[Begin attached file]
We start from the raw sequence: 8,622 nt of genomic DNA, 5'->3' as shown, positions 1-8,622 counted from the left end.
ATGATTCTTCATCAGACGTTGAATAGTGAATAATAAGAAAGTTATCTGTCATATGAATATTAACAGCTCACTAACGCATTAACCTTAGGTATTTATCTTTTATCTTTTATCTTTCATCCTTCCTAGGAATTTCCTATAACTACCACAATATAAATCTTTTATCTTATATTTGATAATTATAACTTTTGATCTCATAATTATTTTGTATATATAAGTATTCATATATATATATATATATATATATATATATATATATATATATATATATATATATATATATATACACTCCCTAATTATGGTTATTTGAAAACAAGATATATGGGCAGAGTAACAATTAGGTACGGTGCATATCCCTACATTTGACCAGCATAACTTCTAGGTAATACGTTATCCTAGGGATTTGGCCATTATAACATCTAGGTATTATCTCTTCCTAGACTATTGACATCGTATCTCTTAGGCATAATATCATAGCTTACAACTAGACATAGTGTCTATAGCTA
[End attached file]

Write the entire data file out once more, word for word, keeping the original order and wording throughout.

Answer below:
We start from the raw sequence: 8,622 nt of genomic DNA, 5'->3' as shown, positions 1-8,622 counted from the left end.
ATGATTCTTCATCAGACGTTGAATAGTGAATAATAAGAAAGTTATCTGTCATATGAATATTAACAGCTCACTAACGCATTAACCTTAGGTATTTATCTTTTATCTTTTATCTTTCATCCTTCCTAGGAATTTCCTATAACTACCACAATATAAATCTTTTATCTTATATTTGATAATTATAACTTTTGATCTCATAATTATTTTGTATATATAAGTATTCATATATATATATATATATATATATATATATATATATATATATATATATATATATATATATATACACTCCCTAATTATGGTTATTTGAAAACAAGATATATGGGCAGAGTAACAATTAGGTACGGTGCATATCCCTACATTTGACCAGCATAACTTCTAGGTAATACGTTATCCTAGGGATTTGGCCATTATAACATCTAGGTATTATCTCTTCCTAGACTATTGACATCGTATCTCTTAGGCATAATATCATAGCTTACAACTAGACATAGTGTCTATAGCTA